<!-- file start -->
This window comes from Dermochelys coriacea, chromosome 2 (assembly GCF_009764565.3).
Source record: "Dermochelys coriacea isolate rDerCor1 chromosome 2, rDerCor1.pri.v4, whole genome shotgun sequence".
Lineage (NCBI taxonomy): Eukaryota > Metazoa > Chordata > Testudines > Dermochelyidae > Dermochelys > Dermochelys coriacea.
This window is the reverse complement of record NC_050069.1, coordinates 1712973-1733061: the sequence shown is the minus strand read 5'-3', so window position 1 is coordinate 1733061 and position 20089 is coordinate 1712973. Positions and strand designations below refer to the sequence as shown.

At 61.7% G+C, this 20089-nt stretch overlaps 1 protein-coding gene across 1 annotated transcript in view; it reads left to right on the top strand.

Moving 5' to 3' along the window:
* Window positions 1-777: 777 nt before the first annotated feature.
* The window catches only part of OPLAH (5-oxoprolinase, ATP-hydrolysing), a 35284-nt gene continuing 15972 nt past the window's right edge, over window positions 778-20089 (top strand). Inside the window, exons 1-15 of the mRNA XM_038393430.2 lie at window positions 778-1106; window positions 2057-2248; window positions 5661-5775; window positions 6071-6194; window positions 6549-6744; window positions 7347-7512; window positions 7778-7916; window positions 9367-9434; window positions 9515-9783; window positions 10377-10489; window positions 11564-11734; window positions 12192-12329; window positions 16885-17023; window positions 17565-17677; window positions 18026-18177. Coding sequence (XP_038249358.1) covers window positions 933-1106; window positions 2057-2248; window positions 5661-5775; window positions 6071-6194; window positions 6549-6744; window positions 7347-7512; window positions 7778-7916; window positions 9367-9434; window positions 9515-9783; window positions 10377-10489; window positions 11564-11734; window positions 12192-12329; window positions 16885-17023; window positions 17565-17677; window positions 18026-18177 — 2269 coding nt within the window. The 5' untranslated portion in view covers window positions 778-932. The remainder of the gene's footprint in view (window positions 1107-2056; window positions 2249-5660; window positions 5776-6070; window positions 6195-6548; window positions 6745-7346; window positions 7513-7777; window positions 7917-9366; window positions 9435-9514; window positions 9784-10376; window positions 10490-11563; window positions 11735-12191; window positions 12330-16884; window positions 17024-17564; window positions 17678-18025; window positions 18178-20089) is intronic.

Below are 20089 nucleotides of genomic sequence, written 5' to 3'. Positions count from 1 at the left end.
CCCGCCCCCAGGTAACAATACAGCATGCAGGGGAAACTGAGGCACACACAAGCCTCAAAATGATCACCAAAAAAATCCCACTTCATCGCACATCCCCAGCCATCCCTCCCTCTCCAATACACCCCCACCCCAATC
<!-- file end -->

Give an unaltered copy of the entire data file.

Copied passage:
This window comes from Dermochelys coriacea, chromosome 2 (assembly GCF_009764565.3).
Source record: "Dermochelys coriacea isolate rDerCor1 chromosome 2, rDerCor1.pri.v4, whole genome shotgun sequence".
Lineage (NCBI taxonomy): Eukaryota > Metazoa > Chordata > Testudines > Dermochelyidae > Dermochelys > Dermochelys coriacea.
This window is the reverse complement of record NC_050069.1, coordinates 1712973-1733061: the sequence shown is the minus strand read 5'-3', so window position 1 is coordinate 1733061 and position 20089 is coordinate 1712973. Positions and strand designations below refer to the sequence as shown.

At 61.7% G+C, this 20089-nt stretch overlaps 1 protein-coding gene across 1 annotated transcript in view; it reads left to right on the top strand.

Moving 5' to 3' along the window:
* Window positions 1-777: 777 nt before the first annotated feature.
* The window catches only part of OPLAH (5-oxoprolinase, ATP-hydrolysing), a 35284-nt gene continuing 15972 nt past the window's right edge, over window positions 778-20089 (top strand). Inside the window, exons 1-15 of the mRNA XM_038393430.2 lie at window positions 778-1106; window positions 2057-2248; window positions 5661-5775; window positions 6071-6194; window positions 6549-6744; window positions 7347-7512; window positions 7778-7916; window positions 9367-9434; window positions 9515-9783; window positions 10377-10489; window positions 11564-11734; window positions 12192-12329; window positions 16885-17023; window positions 17565-17677; window positions 18026-18177. Coding sequence (XP_038249358.1) covers window positions 933-1106; window positions 2057-2248; window positions 5661-5775; window positions 6071-6194; window positions 6549-6744; window positions 7347-7512; window positions 7778-7916; window positions 9367-9434; window positions 9515-9783; window positions 10377-10489; window positions 11564-11734; window positions 12192-12329; window positions 16885-17023; window positions 17565-17677; window positions 18026-18177 — 2269 coding nt within the window. The 5' untranslated portion in view covers window positions 778-932. The remainder of the gene's footprint in view (window positions 1107-2056; window positions 2249-5660; window positions 5776-6070; window positions 6195-6548; window positions 6745-7346; window positions 7513-7777; window positions 7917-9366; window positions 9435-9514; window positions 9784-10376; window positions 10490-11563; window positions 11735-12191; window positions 12330-16884; window positions 17024-17564; window positions 17678-18025; window positions 18178-20089) is intronic.

Below are 20089 nucleotides of genomic sequence, written 5' to 3'. Positions count from 1 at the left end.
CCCGCCCCCAGGTAACAATACAGCATGCAGGGGAAACTGAGGCACACACAAGCCTCAAAATGATCACCAAAAAAATCCCACTTCATCGCACATCCCCAGCCATCCCTCCCTCTCCAATACACCCCCACCCCAATC